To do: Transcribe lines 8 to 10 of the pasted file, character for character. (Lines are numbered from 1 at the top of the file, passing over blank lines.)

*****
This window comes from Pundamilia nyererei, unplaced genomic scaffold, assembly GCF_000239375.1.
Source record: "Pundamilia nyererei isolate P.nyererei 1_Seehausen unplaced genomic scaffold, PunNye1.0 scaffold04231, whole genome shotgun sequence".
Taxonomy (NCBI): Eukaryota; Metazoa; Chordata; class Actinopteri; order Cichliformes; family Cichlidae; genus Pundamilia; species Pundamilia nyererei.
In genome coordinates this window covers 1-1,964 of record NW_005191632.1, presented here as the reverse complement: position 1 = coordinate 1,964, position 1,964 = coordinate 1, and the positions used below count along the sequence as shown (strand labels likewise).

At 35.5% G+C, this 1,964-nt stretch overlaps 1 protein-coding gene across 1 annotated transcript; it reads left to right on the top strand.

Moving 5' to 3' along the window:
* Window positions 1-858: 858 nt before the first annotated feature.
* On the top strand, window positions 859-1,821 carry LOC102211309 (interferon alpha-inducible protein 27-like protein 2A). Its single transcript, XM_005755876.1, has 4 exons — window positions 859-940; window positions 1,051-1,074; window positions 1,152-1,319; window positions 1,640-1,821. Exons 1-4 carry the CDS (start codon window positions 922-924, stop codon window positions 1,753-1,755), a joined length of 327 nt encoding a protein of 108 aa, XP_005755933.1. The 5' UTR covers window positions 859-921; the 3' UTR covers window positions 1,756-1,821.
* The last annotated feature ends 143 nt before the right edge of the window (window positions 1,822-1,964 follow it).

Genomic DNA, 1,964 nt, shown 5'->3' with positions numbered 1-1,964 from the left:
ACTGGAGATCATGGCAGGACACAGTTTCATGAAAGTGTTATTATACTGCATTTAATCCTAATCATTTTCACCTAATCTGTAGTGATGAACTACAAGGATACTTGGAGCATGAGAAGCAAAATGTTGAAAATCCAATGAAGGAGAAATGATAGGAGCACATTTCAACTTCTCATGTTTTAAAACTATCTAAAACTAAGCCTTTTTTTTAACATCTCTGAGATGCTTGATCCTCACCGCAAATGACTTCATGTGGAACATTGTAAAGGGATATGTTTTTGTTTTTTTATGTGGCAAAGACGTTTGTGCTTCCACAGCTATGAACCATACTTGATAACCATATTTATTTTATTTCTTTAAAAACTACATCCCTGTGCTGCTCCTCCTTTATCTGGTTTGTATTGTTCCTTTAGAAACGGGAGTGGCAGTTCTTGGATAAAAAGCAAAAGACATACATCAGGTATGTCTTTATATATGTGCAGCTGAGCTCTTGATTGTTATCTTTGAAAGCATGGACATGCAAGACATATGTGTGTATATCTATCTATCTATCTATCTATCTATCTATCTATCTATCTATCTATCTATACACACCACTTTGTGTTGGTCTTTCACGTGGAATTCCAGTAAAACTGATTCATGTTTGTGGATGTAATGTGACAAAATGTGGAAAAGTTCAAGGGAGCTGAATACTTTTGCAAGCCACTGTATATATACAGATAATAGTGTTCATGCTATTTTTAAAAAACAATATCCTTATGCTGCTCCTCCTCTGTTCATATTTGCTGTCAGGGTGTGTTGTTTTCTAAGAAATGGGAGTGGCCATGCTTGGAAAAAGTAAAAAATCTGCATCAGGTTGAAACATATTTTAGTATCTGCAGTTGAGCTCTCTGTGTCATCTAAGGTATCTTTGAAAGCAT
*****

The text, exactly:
* On the top strand, window positions 859-1,821 carry LOC102211309 (interferon alpha-inducible protein 27-like protein 2A). Its single transcript, XM_005755876.1, has 4 exons — window positions 859-940; window positions 1,051-1,074; window positions 1,152-1,319; window positions 1,640-1,821. Exons 1-4 carry the CDS (start codon window positions 922-924, stop codon window positions 1,753-1,755), a joined length of 327 nt encoding a protein of 108 aa, XP_005755933.1. The 5' UTR covers window positions 859-921; the 3' UTR covers window positions 1,756-1,821.
* The last annotated feature ends 143 nt before the right edge of the window (window positions 1,822-1,964 follow it).

Genomic DNA, 1,964 nt, shown 5'->3' with positions numbered 1-1,964 from the left: